In August, 2019 we went to Philadelphia to visit relatives who live downtown on the Delaware River. The nearby Independence Seaport Museum, is home to two ships; the Cruiser Olympia, launched in 1892, and the Submarine Becuna, launched in 1944.
Most people have not been on a submarine or a cruiser, and have no idea how confining they are especially when they are as old as these are, and as I am. These are not cruise ships.
We toured the two ships and the Independence Seaport Museum. Having recently come to enjoy cruise ships due to our advanced age, we were impressed by the older ships. And, coming from Kansas and Iowa, I have always been attracted to ships.
A third ship, next to the other two, has a formal restaurant and a cafe. No one in the formal restaurant, but in the cafe, we had a shared lunch on a sailing ship. Half of a Cuban sandwich.
The submarine is not for someone who cannot manage tight spaces; narrow passageways, and low doors from one waterproof chamber to the other. It is a single narrow path through the submarine. It is climbing up and down ladders and keeping your head down. Things have probably changed in the last 80 years, or so, but I think that they must still be confining. Going through the sub is difficult, especially if you are my age, and/or have knee or balance problems. The sub is divided into sections with small (3 ft) water tight doors between them, and you have to step up and over. The hall is narrow – a fat man in front of me almost couldn’t make it through. Old person alert!
A submarine is out of my comfort zone, but irresistible. You wonder how sailers managed to get along; and, the psychological testing that they must have gone through to be assigned to a sub.
The Cruiser Olympia, is larger and had a crew of 33 officers and 396 enlisted men. Except for officers, all the sailers slept in hammocks suspended from the ceiling throughout the ship. They were narrow and suspended from hooks only when in use. You wouldn’t believe the bathroom facilities, medical areas, and the kitchens.
On the shore next to the ships is a museum of nautical exhibits. Three of the exhibits are especially interesting.
The first is devoted to the slave trade and Philadelphia, complete with photos, bills of sale, and slave success stories. They describe the horror of the slave trade which brought from 20 to 50 million slaves to the US. A moving exhibit that everyone should see. They also feature a number of slaves who were successful in Philadelphia.
The New York Times Magazine in its 1619 Project, devoted to slavery, is worth reading, and helps understand the Seaport Museum Exhibit.
The second, the ship building exhibit, follows the life of a sailor on board a ship and sailing in Philadelphia.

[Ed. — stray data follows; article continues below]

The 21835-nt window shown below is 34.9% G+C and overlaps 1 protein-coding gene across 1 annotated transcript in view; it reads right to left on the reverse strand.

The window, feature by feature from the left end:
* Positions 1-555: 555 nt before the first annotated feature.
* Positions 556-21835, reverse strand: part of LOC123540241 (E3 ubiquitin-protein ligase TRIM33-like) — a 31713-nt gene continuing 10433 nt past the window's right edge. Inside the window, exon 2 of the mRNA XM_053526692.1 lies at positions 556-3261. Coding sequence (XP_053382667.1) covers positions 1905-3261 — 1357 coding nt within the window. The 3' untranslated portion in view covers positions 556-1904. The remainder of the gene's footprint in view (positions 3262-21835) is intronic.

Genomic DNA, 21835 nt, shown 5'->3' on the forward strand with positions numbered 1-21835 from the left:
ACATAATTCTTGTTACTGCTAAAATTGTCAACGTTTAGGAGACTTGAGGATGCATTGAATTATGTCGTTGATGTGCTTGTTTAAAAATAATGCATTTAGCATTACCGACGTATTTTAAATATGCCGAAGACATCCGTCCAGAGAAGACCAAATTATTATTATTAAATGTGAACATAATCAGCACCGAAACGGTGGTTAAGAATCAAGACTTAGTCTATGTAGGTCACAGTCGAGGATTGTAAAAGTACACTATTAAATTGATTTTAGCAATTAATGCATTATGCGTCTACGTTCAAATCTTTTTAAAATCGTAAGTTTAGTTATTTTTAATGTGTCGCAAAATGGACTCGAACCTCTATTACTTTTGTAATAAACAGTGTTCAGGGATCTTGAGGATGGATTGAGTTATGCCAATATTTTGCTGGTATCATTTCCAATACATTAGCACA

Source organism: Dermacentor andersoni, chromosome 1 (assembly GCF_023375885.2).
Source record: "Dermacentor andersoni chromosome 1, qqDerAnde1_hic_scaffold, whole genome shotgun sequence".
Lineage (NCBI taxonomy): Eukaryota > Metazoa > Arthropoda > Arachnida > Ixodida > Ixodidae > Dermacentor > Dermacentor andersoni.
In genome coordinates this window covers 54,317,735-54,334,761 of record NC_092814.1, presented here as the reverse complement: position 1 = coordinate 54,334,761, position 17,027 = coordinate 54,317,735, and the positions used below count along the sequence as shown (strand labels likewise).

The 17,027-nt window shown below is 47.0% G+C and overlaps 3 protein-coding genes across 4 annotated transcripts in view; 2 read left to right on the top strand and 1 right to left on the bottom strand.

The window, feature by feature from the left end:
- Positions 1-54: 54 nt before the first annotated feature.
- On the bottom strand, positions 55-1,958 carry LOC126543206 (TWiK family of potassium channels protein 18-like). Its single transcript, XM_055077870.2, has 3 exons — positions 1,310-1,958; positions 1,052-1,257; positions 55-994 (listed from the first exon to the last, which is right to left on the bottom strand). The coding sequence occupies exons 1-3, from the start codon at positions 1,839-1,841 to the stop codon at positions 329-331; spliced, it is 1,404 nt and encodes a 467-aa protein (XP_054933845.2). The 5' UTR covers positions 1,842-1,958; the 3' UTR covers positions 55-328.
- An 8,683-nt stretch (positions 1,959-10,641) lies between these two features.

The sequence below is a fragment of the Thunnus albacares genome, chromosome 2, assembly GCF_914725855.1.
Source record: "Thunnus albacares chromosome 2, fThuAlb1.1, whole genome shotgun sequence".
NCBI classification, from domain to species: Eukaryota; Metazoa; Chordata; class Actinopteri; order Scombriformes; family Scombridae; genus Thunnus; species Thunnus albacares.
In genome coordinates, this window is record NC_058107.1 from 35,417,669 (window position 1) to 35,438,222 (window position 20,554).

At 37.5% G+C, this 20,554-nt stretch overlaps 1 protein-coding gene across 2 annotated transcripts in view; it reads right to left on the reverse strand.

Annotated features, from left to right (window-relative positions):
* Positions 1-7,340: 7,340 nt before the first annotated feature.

The third, Workshop on the Water, is not an exhibit, but a fully equipped boat building shop. There are complete boats in various stages of completion, lots of tools, and an amazing assortment of wood in various stages of shaping. Four men concentrated on the construction of several boats the day we were there.
There is one completed boat for sale for $3000.
A notice seeks teen-age apprentices who want to learn the boat-building trade. I was surprised that there were not a thousand teens lined up. If I was 65 years younger, I would be there.
The bottom line is that it is worth seeing. The space available in 100 year old ships and submarines makes assisted living facilities look like palaces.
The Seaport Museum is on the Delaware River, which runs from the Atlantic to Downsville, NY where there is a dam and the Pepacton Reservoir, a 101 miles NW of New York City. It supplies about 25% of New York’s water. It is patrolled by New York City Police Officers and is fenced and limited to boats without motors.
THINK OLD! TRAVEL MORE!
In August 2019 while visiting relatives in Philadelphia, we ate at Sky Cafe, an Indonesian restaurant that featured a rice table, known in Amsterdam as rijsttafel.
There are several Indonesian restaurants in Philadelphia; but, none in Albuquerque or Tucson. Sky Cafe is authentic, small, and except for us everyone appeared to be Indonesian. It was crowded at 6:00 and we had to sit in the hall for 20 minutes until a table was ready. Sky Cafe was down a hall in an ethnic shopping center. It was full of uncrated furniture. The sign on the door said Sky was expanding.
There is an extensive menu, but only one “rice table (rijsttafel)” for $17.
The liquor laws in Pennsylvania are BYOB (bring your own bottle) for restaurants, so we took two bottles of wine. Sky Cafe provides glasses and cork screws. There is no corkage fee.
This part of Philadelphia is out of our comfort zone, but it was not problem. An ethnic neighborhood, with a safe and local feel.
We used LYFT and when we left the restaurant, our Lyft showed up in minutes, but we did not recognize it because a cop had pulled him over for a broken tail light, which did not result in a ticket. When we got the message that “your car is here,” we discovered it was the car the cop had stopped in front of us. A story to tell.
The trip back was without incident. He told us he was about to attend the police academy in New Jersey to become a police officer. Most Lyft drivers have an interesting story to tell.
For more information on rice tables in Amsterdam search Rijsttafel on Wikipedia, which has a bunch of pictures and a list of items in a typical Rijsttafel.
Maybe you want to prepare your own rice table (Rijsttafel) with a cookbook from Amazon.
THINK OLD! TRAVEL OUTSIDE YOUR COMFORT ZONE!